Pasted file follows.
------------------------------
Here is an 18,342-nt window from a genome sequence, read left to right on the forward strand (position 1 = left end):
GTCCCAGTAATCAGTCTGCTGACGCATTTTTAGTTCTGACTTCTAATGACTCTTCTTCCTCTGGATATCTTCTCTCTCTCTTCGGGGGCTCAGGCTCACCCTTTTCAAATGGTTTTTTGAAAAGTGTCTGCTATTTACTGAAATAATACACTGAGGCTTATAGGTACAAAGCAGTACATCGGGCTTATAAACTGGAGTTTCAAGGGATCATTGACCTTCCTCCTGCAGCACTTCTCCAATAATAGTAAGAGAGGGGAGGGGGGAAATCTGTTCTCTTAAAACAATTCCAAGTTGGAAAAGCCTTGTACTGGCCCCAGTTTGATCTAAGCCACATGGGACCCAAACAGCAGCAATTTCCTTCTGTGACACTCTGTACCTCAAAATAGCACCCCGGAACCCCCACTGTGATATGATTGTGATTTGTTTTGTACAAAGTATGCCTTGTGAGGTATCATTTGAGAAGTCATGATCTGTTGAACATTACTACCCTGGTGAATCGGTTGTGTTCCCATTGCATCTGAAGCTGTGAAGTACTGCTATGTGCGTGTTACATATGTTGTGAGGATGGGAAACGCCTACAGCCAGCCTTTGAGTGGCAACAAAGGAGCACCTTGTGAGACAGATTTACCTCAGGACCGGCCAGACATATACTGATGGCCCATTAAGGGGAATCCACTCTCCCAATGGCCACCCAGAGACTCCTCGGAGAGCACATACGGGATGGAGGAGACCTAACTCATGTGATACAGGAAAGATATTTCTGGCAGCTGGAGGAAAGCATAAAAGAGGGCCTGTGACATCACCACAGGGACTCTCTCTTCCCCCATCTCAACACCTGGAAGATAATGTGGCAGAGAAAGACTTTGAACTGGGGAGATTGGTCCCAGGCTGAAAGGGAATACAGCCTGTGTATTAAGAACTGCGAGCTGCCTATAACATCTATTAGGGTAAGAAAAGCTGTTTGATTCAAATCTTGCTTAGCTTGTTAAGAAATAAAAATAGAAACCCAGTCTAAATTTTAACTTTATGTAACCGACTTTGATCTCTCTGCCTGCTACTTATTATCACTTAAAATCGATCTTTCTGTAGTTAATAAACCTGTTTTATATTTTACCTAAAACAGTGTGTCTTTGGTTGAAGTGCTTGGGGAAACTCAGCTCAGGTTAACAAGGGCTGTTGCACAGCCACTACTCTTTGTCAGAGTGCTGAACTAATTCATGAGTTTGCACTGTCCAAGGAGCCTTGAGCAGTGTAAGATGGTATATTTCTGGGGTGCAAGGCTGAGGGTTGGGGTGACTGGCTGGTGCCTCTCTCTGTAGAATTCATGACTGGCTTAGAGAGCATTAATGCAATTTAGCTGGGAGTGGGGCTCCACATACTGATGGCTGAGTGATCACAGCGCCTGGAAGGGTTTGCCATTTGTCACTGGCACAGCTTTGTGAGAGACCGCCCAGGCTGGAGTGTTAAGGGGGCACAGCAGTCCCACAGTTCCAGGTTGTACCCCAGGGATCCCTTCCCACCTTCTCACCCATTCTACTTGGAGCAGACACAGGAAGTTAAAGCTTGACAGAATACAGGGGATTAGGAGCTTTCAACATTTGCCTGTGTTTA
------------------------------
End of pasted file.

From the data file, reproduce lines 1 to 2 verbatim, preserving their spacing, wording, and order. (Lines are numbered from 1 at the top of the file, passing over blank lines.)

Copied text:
Here is an 18,342-nt window from a genome sequence, read left to right on the forward strand (position 1 = left end):
GTCCCAGTAATCAGTCTGCTGACGCATTTTTAGTTCTGACTTCTAATGACTCTTCTTCCTCTGGATATCTTCTCTCTCTCTTCGGGGGCTCAGGCTCACCCTTTTCAAATGGTTTTTTGAAAAGTGTCTGCTATTTACTGAAATAATACACTGAGGCTTATAGGTACAAAGCAGTACATCGGGCTTATAAACTGGAGTTTCAAGGGATCATTGACCTTCCTCCTGCAGCACTTCTCCAATAATAGTAAGAGAGGGGAGGGGGGAAATCTGTTCTCTTAAAACAATTCCAAGTTGGAAAAGCCTTGTACTGGCCCCAGTTTGATCTAAGCCACATGGGACCCAAACAGCAGCAATTTCCTTCTGTGACACTCTGTACCTCAAAATAGCACCCCGGAACCCCCACTGTGATATGATTGTGATTTGTTTTGTACAAAGTATGCCTTGTGAGGTATCATTTGAGAAGTCATGATCTGTTGAACATTACTACCCTGGTGAATCGGTTGTGTTCCCATTGCATCTGAAGCTGTGAAGTACTGCTATGTGCGTGTTACATATGTTGTGAGGATGGGAAACGCCTACAGCCAGCCTTTGAGTGGCAACAAAGGAGCACCTTGTGAGACAGATTTACCTCAGGACCGGCCAGACATATACTGATGGCCCATTAAGGGGAATCCACTCTCCCAATGGCCACCCAGAGACTCCTCGGAGAGCACATACGGGATGGAGGAGACCTAACTCATGTGATACAGGAAAGATATTTCTGGCAGCTGGAGGAAAGCATAAAAGAGGGCCTGTGACATCACCACAGGGACTCTCTCTTCCCCCATCTCAACACCTGGAAGATAATGTGGCAGAGAAAGACTTTGAACTGGGGAGATTGGTCCCAGGCTGAAAGGGAATACAGCCTGTGTATTAAGAACTGCGAGCTGCCTATAACATCTATTAGGGTAAGAAAAGCTGTTTGATTCAAATCTTGCTTAGCTTGTTAAGAAATAAAAATAGAAACCCAGTCTAAATTTTAACTTTATGTAACCGACTTTGATCTCTCTGCCTGCTACTTATTATCACTTAAAATCGATCTTTCTGTAGTTAATAAACCTGTTTTATATTTTACCTAAAACAGTGTGTCTTTGGTTGAAGTGCTTGGGGAAACTCAGCTCAGGTTAACAAGGGCTGTTGCACAGCCACTACTCTTTGTCAGAGTGCTGAACTAATTCATGAGTTTGCACTGTCCAAGGAGCCTTGAGCAGTGTAAGATGGTATATTTCTGGGGTGCAAGGCTGAGGGTTGGGGTGACTGGCTGGTGCCTCTCTCTGTAGAATTCATGACTGGCTTAGAGAGCATTAATGCAATTTAGCTGGGAGTGGGGCTCCACATACTGATGGCTGAGTGATCACAGCGCCTGGAAGGGTTTGCCATTTGTCACTGGCACAGCTTTGTGAGAGACCGCCCAGGCTGGAGTGTTAAGGGGGCACAGCAGTCCCACAGTTCCAGGTTGTACCCCAGGGATCCCTTCCCACCTTCTCACCCATTCTACTTGGAGCAGACACAGGAAGTTAAAGCTTGACAGAATACAGGGGATTAGGAGCTTTCAACATTTGCCTGTGTTTA